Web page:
Anorexia nervosa is an eating problem that causes you to see yourself as being overweight when you are not. You are so afraid of becoming overweight that you eat as little as possible.
Anorexia can be both a very severe physical and mental illness. You could die from starvation or you may think about suicide. If you are pregnant, anorexia can affect your health and your baby’s growth.
The exact cause of anorexia is not known. Part of the cause in many cultures is thinking that being thin means being beautiful. This illness is most common in teens and young women. Athletes, dancers, models, and actors who focus on low weight to perform better may also develop anorexia.
You may be at risk of developing anorexia if you:
Signs and symptoms may include:
If you are a woman and you exercise a lot or your weight gets very low, you may not have monthly periods. Hormone changes result from low weight and low levels of body fat.
Your healthcare provider will ask about your symptoms and medical history and examine you. He will ask about your eating habits and other behaviors.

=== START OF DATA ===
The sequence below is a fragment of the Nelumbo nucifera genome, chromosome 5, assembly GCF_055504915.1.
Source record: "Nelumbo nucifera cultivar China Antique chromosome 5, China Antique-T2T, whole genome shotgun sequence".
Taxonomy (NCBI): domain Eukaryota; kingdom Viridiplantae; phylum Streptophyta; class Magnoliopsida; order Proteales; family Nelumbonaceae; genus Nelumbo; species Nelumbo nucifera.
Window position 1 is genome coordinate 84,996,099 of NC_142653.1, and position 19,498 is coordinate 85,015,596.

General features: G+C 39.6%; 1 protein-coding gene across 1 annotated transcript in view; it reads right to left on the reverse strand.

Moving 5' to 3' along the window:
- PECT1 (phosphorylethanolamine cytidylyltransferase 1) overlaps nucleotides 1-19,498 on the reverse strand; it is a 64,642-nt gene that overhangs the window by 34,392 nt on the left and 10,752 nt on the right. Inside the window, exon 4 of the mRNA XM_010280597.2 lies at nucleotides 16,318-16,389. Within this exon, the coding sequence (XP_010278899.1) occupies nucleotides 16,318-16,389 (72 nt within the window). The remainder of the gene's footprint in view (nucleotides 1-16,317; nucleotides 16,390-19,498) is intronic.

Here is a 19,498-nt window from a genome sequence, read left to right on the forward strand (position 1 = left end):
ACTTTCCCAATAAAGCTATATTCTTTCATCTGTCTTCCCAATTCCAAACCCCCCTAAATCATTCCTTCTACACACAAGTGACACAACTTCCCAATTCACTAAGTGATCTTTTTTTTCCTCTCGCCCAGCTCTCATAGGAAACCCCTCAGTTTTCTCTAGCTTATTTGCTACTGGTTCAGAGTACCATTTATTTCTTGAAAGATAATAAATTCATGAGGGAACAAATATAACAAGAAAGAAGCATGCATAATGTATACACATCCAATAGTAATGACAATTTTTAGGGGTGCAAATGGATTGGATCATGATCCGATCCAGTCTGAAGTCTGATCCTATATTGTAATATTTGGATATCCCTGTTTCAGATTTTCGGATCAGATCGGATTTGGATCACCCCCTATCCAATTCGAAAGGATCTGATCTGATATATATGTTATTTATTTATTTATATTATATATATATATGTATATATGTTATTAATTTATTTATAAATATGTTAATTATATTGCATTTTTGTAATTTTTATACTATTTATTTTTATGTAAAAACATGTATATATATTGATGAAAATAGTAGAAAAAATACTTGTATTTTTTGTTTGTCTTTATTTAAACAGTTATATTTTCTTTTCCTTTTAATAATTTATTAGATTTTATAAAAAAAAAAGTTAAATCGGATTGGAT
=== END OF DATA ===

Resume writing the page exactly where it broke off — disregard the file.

Anorexia does not go away or get better on its own. Treatment involves learning healthy eating habits. Your healthcare provider may suggest that you meet with a dietitian to create a healthy eating plan. You may need therapy to help you change how you think about yourself and food.
Cognitive behavior therapy (CBT) is a way to help you identify and change views you have of yourself, the world, and the future. CBT can make you aware of unhealthy ways of thinking. It can also help you learn new thought and behavior patterns.
Family therapy may be helpful. Family therapy treats all members of the family rather than working with one person alone. It helps the whole family to make changes.
There are no medicines known to treat anorexia nervosa. Medicine may be prescribed if you also have problems with anxiety or depression.
You may need to be hospitalized if your condition is severe and life threatening.
If you have anorexia, you may think constantly about weight and food for many years. Even after you reach a healthy weight, you may need to continue treatment for many months. Being under a lot of stress can cause your symptoms to get worse. The earlier you seek treatment, the more successful it is likely to be.
Get emergency care if you or a loved one has serious thoughts of suicide or harming others.
For more information, contact: